When the comedian and I met for lunch, I could tell early on that he wanted to fuck. I knew it because we had connected via e-mail and made this lunch date under the guise of both of us writing, and now writing was not even discussed but he made a few comments about my breast size. Men do this when they want to have sex with a woman. What's more, he mentioned two friends he'd made at AA, an Italian writer and an Irish actor - two men who'd been "sex mistakes" of mine. It's a bad move, usually, to sleep with a friend of a "sex mistake." During any lull in the post-coital conversation, the mistake usually comes up, like a ghost in bed with you and your lover.

So when I was told that he knew my previous AA bachelors' mistakes, I had to go out and smoke and ponder this unsettling turn of events. It was unfortunate, but unlike cold hands, bad sinuses, and irritating Midwestern women, it was not enough to make me unhappy. Clearly, he was a successful comedian and would be picking up the tab. Free food is free food, and I'm not one to look a Greek salad in the mouth.

Bit if I am Kryptonite to Jews, recovering alcoholics are Kryptonite to me. I end up fucking them and I lose my appetite around them. There's a strange vibe of longing they put out. And because, unlike the rest of us, they've ceased temporary trips away from reality, they seem to notice every damn thing on the planet.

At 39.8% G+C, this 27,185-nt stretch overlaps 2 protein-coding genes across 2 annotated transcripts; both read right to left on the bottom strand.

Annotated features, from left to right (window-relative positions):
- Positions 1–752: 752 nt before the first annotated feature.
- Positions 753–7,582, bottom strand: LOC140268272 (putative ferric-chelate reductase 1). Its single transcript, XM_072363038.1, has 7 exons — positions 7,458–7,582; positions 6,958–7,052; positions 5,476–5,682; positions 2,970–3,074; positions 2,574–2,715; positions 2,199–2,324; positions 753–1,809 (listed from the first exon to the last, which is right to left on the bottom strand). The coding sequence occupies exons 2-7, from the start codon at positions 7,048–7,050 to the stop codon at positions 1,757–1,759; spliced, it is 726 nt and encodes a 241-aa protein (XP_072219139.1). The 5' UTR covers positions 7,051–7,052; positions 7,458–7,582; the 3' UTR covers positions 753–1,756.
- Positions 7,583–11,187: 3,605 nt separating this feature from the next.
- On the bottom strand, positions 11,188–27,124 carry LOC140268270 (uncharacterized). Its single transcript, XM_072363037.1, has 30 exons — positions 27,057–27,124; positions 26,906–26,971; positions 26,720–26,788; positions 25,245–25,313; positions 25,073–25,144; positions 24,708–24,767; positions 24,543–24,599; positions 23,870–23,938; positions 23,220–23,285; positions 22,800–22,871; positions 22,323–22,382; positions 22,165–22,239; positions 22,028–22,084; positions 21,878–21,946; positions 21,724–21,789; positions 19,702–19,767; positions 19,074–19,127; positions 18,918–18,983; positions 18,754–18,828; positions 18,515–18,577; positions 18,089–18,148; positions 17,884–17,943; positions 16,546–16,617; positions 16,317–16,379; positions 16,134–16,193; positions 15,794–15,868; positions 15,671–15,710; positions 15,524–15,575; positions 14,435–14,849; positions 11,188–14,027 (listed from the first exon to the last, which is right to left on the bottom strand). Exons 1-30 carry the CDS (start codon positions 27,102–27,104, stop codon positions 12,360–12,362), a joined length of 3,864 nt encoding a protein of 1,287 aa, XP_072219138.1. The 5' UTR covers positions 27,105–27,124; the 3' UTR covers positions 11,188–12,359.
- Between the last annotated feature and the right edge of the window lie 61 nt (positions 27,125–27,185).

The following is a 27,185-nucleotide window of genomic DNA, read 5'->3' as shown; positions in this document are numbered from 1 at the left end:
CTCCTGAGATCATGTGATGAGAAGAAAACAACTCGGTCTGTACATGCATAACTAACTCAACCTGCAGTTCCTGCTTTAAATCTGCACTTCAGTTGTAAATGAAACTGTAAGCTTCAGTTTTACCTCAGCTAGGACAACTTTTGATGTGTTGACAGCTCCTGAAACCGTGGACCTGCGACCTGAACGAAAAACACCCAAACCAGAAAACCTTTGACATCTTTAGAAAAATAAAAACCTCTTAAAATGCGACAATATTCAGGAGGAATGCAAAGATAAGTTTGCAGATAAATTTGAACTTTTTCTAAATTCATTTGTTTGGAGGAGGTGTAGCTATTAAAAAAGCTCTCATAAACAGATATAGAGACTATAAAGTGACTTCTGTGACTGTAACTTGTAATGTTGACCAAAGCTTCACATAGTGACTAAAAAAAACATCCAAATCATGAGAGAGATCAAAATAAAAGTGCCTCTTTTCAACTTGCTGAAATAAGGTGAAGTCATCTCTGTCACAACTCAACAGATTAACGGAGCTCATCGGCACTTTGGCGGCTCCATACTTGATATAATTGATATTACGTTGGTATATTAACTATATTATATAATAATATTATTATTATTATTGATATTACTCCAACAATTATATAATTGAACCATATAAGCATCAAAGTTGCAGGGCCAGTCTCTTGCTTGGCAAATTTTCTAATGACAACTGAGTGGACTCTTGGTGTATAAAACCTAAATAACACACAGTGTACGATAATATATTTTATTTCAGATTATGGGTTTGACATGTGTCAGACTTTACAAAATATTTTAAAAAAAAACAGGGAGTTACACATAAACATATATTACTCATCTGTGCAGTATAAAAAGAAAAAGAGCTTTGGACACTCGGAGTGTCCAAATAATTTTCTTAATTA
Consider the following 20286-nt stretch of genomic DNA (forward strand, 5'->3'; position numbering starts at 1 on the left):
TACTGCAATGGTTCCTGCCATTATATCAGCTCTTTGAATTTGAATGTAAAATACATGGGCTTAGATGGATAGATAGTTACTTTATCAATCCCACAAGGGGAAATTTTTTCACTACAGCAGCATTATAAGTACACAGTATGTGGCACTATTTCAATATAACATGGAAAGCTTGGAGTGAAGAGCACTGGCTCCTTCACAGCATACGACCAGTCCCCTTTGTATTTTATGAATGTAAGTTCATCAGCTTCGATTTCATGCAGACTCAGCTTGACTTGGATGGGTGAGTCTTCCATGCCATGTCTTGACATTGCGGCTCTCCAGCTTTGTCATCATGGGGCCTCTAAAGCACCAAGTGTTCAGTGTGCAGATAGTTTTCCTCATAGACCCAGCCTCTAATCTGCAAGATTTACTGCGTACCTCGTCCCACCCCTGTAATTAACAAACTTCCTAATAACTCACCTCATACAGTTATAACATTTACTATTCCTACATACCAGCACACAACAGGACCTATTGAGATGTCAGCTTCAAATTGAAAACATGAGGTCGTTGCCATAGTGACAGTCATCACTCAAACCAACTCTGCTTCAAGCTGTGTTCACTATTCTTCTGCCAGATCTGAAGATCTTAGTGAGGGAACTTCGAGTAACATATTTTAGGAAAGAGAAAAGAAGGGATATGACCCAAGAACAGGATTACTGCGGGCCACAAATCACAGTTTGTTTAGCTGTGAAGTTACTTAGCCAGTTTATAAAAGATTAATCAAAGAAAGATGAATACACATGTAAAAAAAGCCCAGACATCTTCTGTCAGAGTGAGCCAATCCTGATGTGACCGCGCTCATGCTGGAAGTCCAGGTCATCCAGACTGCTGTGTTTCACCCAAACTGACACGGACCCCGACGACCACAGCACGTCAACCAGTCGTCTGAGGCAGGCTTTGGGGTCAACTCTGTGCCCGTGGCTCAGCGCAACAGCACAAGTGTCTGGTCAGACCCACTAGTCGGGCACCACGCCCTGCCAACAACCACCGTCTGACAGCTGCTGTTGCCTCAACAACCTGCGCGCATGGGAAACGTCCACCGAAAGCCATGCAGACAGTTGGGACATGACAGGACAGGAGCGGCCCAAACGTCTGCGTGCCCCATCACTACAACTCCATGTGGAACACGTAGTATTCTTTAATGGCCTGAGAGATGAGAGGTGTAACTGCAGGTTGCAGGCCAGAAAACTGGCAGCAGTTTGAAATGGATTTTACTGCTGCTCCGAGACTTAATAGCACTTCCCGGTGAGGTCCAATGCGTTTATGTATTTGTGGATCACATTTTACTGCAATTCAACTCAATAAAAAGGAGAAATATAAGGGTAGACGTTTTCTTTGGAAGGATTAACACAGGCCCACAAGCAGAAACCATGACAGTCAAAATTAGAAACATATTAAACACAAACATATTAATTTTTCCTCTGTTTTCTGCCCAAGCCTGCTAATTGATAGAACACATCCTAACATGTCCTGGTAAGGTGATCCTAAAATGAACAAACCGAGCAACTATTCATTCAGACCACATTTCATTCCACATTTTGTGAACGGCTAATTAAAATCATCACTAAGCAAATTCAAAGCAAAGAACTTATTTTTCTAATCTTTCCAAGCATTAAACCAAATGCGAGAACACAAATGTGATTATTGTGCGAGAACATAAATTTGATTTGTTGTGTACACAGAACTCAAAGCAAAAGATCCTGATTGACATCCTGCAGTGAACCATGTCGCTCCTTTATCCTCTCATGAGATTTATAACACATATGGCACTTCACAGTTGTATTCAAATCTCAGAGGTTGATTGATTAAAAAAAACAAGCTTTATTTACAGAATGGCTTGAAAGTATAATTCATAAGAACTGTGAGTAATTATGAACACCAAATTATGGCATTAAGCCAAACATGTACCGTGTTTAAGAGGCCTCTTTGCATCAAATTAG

Returning from my smoking respite, things began to unravel. The comedian was too much "in reality." He made me nervous and I was unable to eat my free food. He noticed this. The comedian was with my salad like the Italian was with my plate of pasta and the Irishman was with my salmon before him. "I see that you have not finished that piece of feta beside the olive and the mangled slice of onion...might you have an eating disorder? Or maybe you're coming off drugs? Why aren't you eating that piece of feta! Eat the feta!" This is what happens to bitter folk once we take away their right of self-medication. It would have been worse only if it had been a Greek instead of a comedian, and I had offended his cuisine.

I kept thinking how his approach was novel; unlike most men, he didn't try to flatter me into thinking it was my ingenue looks or my very small waist that attracted him. He cupped my face in his hands and talked about how daring and dramatic the creative life was. He told me we were bonded in our creative energy, in our love of cigarettes and Lenny Bruce. He was trying to convince me that there was energy there and for a moment, I could feel it. I could feel it, looking into this set of eyes of a B or C celebrity.